Diversification is key to grow exports from Masvingo province

Diversification is key to grow exports from Masvingo province

The future of Zimbabwe’s development is clear. No one and no place will be left behind.

This focus on this inclusive approach to national economic development has seen President E. D. Mnangagwa’s Government putting emphasis on the devolution agenda, stating that it presents better prospects for the nation.  

Here, all districts and provinces have been identified as having a crucial role to play towards achieving the nation’s targets of an upper-middle income economy by 2030, characterised by improved livelihoods for all.

However, among other factors, the success of the devolution agenda also depends on the ability of all Province to tap into areas they enjoy comparative advantage, particularly on areas of foreign currency generation.

The first step is identifying those low hanging fruits for each Province, that could be used to support initial development of export products.

As part of the identification process, ZimTrade – the national trade development and promotion organisation – conducted a survey of Masvingo to identify products with export potential and key strategies to upscale exports from the Province.

The results indicated that sectors such as agriculture, manufacturing, and arts and crafts will offer quick wins for Masvingo as they are already performing on the export front.

From quick wins, data indicate that Masvingo province has potential to export around US$386 million per year.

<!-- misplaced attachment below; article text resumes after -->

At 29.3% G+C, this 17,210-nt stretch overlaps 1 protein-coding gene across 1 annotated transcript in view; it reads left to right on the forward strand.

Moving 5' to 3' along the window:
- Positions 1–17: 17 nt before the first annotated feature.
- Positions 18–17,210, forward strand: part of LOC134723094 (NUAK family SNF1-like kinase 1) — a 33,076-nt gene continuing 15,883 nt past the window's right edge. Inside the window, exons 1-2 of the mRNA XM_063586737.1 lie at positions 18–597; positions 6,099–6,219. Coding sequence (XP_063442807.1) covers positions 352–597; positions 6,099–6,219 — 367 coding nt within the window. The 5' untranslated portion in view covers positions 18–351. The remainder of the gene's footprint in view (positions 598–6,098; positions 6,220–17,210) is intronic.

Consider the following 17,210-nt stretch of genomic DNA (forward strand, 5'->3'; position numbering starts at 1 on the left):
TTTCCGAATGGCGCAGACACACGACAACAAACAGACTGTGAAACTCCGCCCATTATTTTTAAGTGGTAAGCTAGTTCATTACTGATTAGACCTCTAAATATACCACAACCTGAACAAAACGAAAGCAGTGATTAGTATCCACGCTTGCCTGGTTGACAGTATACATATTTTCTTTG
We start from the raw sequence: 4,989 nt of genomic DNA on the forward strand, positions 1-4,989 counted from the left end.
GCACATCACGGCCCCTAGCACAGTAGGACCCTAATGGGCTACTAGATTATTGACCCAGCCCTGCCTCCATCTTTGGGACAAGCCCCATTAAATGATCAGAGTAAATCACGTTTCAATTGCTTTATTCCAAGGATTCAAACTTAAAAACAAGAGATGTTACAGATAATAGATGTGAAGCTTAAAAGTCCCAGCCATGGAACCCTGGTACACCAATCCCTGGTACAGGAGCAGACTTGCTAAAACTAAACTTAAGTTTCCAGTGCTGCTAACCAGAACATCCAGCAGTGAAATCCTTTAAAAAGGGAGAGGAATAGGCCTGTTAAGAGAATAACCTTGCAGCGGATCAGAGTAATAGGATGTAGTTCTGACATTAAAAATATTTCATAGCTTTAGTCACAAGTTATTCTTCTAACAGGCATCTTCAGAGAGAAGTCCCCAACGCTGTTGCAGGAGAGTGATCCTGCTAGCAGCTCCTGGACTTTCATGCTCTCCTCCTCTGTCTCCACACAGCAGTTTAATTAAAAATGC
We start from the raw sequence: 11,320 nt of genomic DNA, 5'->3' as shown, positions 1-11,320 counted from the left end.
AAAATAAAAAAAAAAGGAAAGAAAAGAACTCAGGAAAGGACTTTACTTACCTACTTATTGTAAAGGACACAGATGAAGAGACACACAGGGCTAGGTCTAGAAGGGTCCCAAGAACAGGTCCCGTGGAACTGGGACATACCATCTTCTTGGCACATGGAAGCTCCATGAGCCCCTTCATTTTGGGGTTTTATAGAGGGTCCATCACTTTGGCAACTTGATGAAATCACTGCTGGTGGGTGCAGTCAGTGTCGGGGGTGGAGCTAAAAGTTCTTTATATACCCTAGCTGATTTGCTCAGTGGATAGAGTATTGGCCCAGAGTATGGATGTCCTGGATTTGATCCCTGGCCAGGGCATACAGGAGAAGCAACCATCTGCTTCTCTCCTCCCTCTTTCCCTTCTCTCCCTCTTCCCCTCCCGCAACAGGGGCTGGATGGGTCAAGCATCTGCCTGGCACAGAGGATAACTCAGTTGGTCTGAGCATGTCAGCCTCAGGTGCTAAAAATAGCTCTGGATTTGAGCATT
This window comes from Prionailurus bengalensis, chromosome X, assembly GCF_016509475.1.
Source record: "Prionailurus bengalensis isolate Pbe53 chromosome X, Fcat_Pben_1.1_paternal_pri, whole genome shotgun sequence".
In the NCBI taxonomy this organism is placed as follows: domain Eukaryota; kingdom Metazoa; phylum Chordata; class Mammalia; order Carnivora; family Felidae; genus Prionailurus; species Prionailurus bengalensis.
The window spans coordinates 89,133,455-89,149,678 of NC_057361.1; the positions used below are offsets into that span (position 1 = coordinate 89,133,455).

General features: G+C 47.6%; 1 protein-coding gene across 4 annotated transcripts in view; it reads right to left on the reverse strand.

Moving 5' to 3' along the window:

To attain that figure, there is need to capacitate businesses, as well as consider diversification so that the Province increase its export streams.

Chiredzi District  

Four main activities drive the economy of Chiredzi, i.e., agriculture, tourism, mining, and manufacturing.

Already, Chiredzi district is the largest producer of processed sugar in Zimbabwe, which has ready markets in African countries such as Kenya, Botswana, and Democratic Republic of Congo (DRC).

As more land is already being prepared for increased sugarcane production, Chiredzi presents an opportunity to grow exports of processed sugar.

Considering that at one time, Zimbabwe exported to European Union – where the country had a quota of more than 200,000 metric tons of sugar per year – the same or even more can be achieved.

Chiredzi is also seeing an increase in communal farmers moving towards commercial farming, focusing on crops such as cotton, small grains, and horticultural produce.

These crops present diversification options for Chiredzi district.

With support, Chiredzi district can be grown into an export hub of agro-produce other than sugar, as small grains and other crops that do well in hot weather can be developed around the district.

Cattle rearing is also an economic activity that can be developed into a viable export industry, supplying meat and meat products to regional markets such as DRC, and Angola.